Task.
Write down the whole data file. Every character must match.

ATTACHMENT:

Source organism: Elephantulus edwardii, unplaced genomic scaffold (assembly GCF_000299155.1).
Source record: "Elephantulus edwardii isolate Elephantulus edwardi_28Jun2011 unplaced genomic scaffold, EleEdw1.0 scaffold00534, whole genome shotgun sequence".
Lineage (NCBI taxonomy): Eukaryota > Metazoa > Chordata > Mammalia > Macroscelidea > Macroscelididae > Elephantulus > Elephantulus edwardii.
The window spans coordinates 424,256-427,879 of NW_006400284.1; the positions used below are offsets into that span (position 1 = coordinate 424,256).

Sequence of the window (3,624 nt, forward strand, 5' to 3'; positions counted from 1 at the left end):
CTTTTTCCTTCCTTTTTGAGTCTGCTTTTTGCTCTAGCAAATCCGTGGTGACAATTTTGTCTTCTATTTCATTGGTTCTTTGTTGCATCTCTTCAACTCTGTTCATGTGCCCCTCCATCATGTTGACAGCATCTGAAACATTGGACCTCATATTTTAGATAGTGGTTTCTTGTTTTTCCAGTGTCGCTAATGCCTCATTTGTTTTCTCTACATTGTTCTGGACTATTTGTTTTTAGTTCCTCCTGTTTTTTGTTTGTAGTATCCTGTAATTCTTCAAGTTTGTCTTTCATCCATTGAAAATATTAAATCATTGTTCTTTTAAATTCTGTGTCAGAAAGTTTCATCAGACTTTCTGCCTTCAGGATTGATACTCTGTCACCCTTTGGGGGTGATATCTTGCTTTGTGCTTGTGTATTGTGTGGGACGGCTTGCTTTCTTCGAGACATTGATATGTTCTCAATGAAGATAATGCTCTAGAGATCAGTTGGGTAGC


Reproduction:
Source organism: Elephantulus edwardii, unplaced genomic scaffold (assembly GCF_000299155.1).
Source record: "Elephantulus edwardii isolate Elephantulus edwardi_28Jun2011 unplaced genomic scaffold, EleEdw1.0 scaffold00534, whole genome shotgun sequence".
Lineage (NCBI taxonomy): Eukaryota > Metazoa > Chordata > Mammalia > Macroscelidea > Macroscelididae > Elephantulus > Elephantulus edwardii.
The window spans coordinates 424,256-427,879 of NW_006400284.1; the positions used below are offsets into that span (position 1 = coordinate 424,256).

Sequence of the window (3,624 nt, forward strand, 5' to 3'; positions counted from 1 at the left end):
CTTTTTCCTTCCTTTTTGAGTCTGCTTTTTGCTCTAGCAAATCCGTGGTGACAATTTTGTCTTCTATTTCATTGGTTCTTTGTTGCATCTCTTCAACTCTGTTCATGTGCCCCTCCATCATGTTGACAGCATCTGAAACATTGGACCTCATATTTTAGATAGTGGTTTCTTGTTTTTCCAGTGTCGCTAATGCCTCATTTGTTTTCTCTACATTGTTCTGGACTATTTGTTTTTAGTTCCTCCTGTTTTTTGTTTGTAGTATCCTGTAATTCTTCAAGTTTGTCTTTCATCCATTGAAAATATTAAATCATTGTTCTTTTAAATTCTGTGTCAGAAAGTTTCATCAGACTTTCTGCCTTCAGGATTGATACTCTGTCACCCTTTGGGGGTGATATCTTGCTTTGTGCTTGTGTATTGTGTGGGACGGCTTGCTTTCTTCGAGACATTGATATGTTCTCAATGAAGATAATGCTCTAGAGATCAGTTGGGTAGC